Skip to content

Prostate Cancer Lab #9: An Evolutionary Treatment Strategy (Bob Gatenby)

Meeting Summary

Bob Gatenby, MD, Moffitt Cancer Center, Co-Director, Center of Excellence for Evolutionary Therapy, and Department Chair, Diagnostic Imaging, shared his novel strategies for advanced cancer treatment based on evolutionary and game theory and experimental models. The strategies include combining therapies, low doses, sequencing treatments, and using mathematical simulation models, in contrast with the predominant treatment strategy of maximum tolerable dose until resistance. An incidental theme is his concern about limitations in the clinical gold standard of evidence – double-blind randomized trials, which he argues have some benefits, but also some drawbacks, which are more apparent as we move away from maximum tolerated dose treatments to personalized cancer care with molecular targets.

Bob advocates using “adaptive therapy”, rather than continuously applying the maximum tolerable dose until resistance: you treat enough to knock the tumor back a little bit, and then pull the treatment away, allowing the tumor to grow. But since the sensitive cells do not have the burden of the resistance mechanisms that the resistant cells have, the sensitive cells have a fitness advantage, and outcompete the resistant cells. The strategy is to use the sensitive cells that you can control to control the resistant cells that you cannot control.

Bob shared a study using an androgen suppressing drug (abiraterone) in this adaptive therapy on-off mode, monitoring disease progression through PSA tests. 17 patients completed the trial and were compared to 16 demographically similar patients who had the same 50% PSA decline with the initial abiraterone dose, but who then got standard of care dosing. The difference in median time to progression was 14.3 months on the standard of care, compared to 33.5 months on adaptive therapy. Overall survival in the standard of care cohort was 30.4 months vs. 58.5 months in the adaptive therapy group. 4 of the 17 adaptive therapy patients are still alive and on treatment, over six years since their treatment began. The patients on the adaptive therapy did not get treatment about half of the time, which resulted in a cost reduction of an average of $70,000 per patient per year.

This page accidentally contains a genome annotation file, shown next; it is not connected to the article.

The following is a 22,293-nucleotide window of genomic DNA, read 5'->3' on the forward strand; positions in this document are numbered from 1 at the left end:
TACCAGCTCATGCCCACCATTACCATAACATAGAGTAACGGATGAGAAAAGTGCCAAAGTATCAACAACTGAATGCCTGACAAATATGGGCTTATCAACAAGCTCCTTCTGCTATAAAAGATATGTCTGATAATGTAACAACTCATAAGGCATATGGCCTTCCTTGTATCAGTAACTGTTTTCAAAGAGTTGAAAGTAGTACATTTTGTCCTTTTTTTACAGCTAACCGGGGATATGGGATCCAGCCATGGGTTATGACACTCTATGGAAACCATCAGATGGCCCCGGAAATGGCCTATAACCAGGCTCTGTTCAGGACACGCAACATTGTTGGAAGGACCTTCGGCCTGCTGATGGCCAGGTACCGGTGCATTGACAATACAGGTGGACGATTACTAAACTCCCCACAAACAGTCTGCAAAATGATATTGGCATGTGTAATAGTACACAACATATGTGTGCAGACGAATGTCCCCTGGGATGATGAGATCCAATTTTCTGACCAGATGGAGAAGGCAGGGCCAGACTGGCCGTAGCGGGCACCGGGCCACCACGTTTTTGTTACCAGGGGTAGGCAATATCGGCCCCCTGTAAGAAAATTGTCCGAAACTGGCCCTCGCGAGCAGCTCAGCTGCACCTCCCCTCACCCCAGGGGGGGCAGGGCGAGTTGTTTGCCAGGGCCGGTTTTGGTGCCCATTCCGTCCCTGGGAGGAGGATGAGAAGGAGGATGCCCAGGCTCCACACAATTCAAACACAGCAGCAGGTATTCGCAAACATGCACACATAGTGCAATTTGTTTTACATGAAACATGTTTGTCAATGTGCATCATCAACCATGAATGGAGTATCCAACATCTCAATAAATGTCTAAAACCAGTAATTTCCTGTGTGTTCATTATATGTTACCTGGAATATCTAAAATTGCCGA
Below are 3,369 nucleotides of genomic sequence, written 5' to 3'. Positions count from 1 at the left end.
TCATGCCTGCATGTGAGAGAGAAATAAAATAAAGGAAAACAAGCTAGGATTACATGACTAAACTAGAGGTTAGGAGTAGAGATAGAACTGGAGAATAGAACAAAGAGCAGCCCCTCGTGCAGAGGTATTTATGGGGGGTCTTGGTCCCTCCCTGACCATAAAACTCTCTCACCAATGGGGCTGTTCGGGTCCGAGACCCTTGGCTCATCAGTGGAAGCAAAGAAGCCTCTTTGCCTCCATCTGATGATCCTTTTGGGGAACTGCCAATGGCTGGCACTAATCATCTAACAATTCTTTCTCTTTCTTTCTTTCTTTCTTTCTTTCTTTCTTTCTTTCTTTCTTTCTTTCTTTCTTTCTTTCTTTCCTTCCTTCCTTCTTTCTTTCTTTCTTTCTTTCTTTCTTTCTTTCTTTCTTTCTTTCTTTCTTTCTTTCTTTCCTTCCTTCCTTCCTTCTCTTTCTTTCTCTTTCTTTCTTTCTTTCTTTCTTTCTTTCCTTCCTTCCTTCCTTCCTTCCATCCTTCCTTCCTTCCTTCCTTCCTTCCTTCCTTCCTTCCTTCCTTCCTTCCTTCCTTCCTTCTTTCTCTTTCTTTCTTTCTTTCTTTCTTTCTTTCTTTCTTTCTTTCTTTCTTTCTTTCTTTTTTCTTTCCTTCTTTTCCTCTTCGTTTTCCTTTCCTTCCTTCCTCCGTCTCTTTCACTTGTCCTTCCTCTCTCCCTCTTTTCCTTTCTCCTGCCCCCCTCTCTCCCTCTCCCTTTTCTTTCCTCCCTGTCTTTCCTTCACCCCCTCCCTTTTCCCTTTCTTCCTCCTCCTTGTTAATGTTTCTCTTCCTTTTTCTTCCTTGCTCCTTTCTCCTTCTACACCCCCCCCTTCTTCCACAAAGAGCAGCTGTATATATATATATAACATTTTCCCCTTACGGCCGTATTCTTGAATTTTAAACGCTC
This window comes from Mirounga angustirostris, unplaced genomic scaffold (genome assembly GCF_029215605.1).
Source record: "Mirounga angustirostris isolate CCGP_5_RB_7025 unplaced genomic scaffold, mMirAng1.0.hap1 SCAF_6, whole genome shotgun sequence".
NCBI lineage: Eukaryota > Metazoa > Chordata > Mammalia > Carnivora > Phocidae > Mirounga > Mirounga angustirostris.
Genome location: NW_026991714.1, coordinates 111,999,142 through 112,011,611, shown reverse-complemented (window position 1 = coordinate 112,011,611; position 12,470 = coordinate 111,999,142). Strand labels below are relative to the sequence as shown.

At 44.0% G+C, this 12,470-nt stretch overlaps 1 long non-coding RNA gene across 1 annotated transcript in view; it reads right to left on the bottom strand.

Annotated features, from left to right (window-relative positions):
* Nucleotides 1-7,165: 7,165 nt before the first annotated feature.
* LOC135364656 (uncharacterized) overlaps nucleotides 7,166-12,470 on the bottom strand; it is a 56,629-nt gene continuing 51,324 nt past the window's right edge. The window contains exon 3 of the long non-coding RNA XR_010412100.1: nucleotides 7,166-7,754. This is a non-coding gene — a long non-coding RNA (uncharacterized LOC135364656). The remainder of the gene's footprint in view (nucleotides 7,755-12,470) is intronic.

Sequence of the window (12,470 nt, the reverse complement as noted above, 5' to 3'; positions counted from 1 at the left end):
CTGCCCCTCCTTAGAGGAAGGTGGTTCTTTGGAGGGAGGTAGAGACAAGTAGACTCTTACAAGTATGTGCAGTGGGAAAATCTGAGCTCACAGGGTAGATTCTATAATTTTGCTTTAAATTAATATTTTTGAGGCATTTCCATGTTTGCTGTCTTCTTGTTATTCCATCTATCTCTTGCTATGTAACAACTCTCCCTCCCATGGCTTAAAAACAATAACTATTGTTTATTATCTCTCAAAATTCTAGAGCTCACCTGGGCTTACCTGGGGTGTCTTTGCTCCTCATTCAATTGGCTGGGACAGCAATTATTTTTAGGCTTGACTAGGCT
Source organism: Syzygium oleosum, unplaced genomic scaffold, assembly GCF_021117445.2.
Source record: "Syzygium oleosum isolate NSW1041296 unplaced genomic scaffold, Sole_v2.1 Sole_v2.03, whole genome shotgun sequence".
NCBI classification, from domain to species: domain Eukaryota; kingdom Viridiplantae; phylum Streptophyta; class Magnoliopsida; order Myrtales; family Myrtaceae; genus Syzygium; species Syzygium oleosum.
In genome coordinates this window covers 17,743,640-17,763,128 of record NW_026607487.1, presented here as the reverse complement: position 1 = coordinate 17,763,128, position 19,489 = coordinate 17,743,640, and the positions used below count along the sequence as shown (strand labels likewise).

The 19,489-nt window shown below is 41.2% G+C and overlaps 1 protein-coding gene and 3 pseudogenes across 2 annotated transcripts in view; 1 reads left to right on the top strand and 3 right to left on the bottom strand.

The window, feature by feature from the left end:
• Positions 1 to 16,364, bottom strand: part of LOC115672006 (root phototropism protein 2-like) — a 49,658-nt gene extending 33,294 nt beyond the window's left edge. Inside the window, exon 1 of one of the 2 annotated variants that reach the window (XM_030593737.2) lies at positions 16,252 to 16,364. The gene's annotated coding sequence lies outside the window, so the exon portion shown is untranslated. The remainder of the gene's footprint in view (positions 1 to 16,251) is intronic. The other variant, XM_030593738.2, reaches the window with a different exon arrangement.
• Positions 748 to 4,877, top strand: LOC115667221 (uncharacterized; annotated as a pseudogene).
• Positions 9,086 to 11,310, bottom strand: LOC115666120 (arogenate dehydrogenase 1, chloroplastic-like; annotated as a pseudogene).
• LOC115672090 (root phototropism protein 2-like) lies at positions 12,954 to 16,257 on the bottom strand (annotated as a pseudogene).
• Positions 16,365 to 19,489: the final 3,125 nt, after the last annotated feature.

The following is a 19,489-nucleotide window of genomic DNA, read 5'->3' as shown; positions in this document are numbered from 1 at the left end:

Bob shared several key principles of advanced cancer treatment strategy that he has learned:

  • Low dose: Hit the tumors with enough treatment to perturb their system, but not so much to kill the sensitive cells and leave the resistant cells to proliferate. The cancer group is heterogeneous and the resistant cells can be controlled by keeping the sensitive cells around.
  • Combinations (first strike second strike): Lacking magic bullets, metastatic cancers can be cured through a strategic combination of pretty good bullets. None of these bullets could by themselves cure the cancer, but the combination could.
  • Sequencing (not a combination cocktail): If you have a combination cocktail, especially as a first strike, you’re applying the therapy to the largest possible population. The heterogeneity is such that almost certainly you will find tumor cells that can be resistant to the combination. It is better to hit the cancer with therapies in sequence, as each knocks the population down and can drive it to an extinction.
  • Mathematical models: Having a hypothesis and a simulation of what should happen based on evolutionary theory helps in understanding why and enables insights from much smaller trial cohorts.

To apply this strategy in real life we asked Bob to give his off-the-cuff thoughts on the case of advanced cancer patient Brian McCloskey, who is currently on abiraterone, the drug that Bob used in his study. Bob felt that because Brian currently has a low tumor volume that he is a candidate for an attempt at extinction, to hit his cancer with a ladder of 3 different drugs to successively knock down the population, with the hope that it could be nudged down the vortex.


  • Do you have any feedback on Bob’s principles for treatment strategy?
  • This adaptive strategy seems intuitive, yet it’s not widely practiced. What are the barriers or objections to it?

Meeting Recording

Leave a Reply

Your email address will not be published. Required fields are marked *